Of particular significance, the researchers say, the odds of serious postoperative complications and death within months after surgery were reduced, especially among patients who underwent surgery with a female surgeon or female anesthesiologist as the direct provider. emphasized.”These findings are important for optimizing patient outcomes and quality care by intentionally building diverse teams,” the researchers wrote.This study is not alone in its findings.Last year, another study was published in the journal JAMA surgery Patients who underwent emergency or elective surgery between 2007 and 2019 were at risk of dying, being readmitted to the hospital, or having serious health complications within a year after surgery if they had any of the following symptoms: It turns out that the chances of getting sick are low. Treatment by a female surgeon. The study looked at more than 1 million cases, and the results were consistent regardless of individual patient characteristics, the type of surgery they had, who their anesthesiologist was, or which hospital they were in during the procedure. was doing.Researchers have been trying to unravel the apparent patterns for years.A group at Harvard University TH Chan School of Public Health conducted research A study was conducted from 2011 to 2014 that aimed to address the question of whether treatment by female doctors is more effective for patients' health.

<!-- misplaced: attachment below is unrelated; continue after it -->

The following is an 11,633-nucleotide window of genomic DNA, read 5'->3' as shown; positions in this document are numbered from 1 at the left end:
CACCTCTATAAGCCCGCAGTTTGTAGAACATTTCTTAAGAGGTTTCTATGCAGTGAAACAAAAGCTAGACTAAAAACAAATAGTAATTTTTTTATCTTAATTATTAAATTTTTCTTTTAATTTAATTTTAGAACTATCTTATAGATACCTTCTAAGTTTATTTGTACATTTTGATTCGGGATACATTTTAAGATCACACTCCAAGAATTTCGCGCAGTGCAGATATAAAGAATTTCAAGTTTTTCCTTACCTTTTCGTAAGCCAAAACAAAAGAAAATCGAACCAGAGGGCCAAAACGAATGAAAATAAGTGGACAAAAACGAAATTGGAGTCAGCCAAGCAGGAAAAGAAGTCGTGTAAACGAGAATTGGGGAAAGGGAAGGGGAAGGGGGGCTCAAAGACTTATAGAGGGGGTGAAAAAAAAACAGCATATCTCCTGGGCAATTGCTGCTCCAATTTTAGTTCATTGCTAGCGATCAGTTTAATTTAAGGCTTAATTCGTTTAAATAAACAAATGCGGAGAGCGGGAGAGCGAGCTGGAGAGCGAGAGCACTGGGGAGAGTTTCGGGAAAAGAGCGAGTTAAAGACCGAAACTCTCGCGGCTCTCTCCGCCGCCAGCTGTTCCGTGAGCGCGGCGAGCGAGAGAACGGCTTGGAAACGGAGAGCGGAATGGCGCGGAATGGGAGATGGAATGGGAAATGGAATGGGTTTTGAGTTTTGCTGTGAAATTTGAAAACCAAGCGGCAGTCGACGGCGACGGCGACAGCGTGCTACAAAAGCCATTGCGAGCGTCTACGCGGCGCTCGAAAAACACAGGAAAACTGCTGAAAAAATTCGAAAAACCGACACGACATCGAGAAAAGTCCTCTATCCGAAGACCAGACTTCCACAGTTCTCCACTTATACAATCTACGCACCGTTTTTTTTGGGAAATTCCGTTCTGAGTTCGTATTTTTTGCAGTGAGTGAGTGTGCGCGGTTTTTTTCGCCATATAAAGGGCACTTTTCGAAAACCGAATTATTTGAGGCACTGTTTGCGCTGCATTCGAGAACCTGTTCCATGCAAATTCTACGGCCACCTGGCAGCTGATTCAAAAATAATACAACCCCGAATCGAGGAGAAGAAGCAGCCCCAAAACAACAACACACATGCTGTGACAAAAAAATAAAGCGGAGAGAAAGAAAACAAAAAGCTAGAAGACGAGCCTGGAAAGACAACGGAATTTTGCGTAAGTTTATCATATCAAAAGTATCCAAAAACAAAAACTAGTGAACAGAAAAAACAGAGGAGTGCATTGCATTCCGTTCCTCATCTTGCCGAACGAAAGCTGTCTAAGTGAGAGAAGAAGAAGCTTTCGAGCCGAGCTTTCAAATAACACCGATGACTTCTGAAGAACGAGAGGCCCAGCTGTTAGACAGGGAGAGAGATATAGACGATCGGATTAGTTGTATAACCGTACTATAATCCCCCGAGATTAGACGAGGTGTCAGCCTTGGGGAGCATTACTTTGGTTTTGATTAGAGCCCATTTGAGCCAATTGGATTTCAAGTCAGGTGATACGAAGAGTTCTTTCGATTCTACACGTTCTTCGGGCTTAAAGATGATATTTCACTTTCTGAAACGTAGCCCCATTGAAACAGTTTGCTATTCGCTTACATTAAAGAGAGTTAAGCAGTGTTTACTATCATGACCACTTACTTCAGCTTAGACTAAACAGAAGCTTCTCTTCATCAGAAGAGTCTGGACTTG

The Harvard study looked at more than 1 million Medicaid recipients who were hospitalized and treated by general physicians for strokes, heart attacks, and other relatively common conditions. Patients treated by female doctors had a 4% lower risk of dying within 30 days and a 5% lower risk of being readmitted during the same period compared to patients treated by male doctors.Dr. Ashish Jha, currently dean of the Brown University School of Public Health and previously professor of health policy and director of the Harvard Global Health Institute, said that when the study was published in 2016, the results told CBS News that this suggests the need for further research. To understand what women physicians are doing to improve patient outcomes. He said the study's authors, all men, were “interested in understanding more fully why these differences exist, but we don't yet know why.”

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Emily Mae Czachor is a reporter and news editor at CBSNews.com. She covers breaking news with a focus on crime and extreme weather. Emily May has written for outlets including the Los Angeles Times, Buzzfeed, and Newsweek.

https://www.cbsnews.com/news/surgery-patients-fewer-health-risks-dying-complications-women-doctors/ Further study finds surgical patients are at lower risk if their doctor is female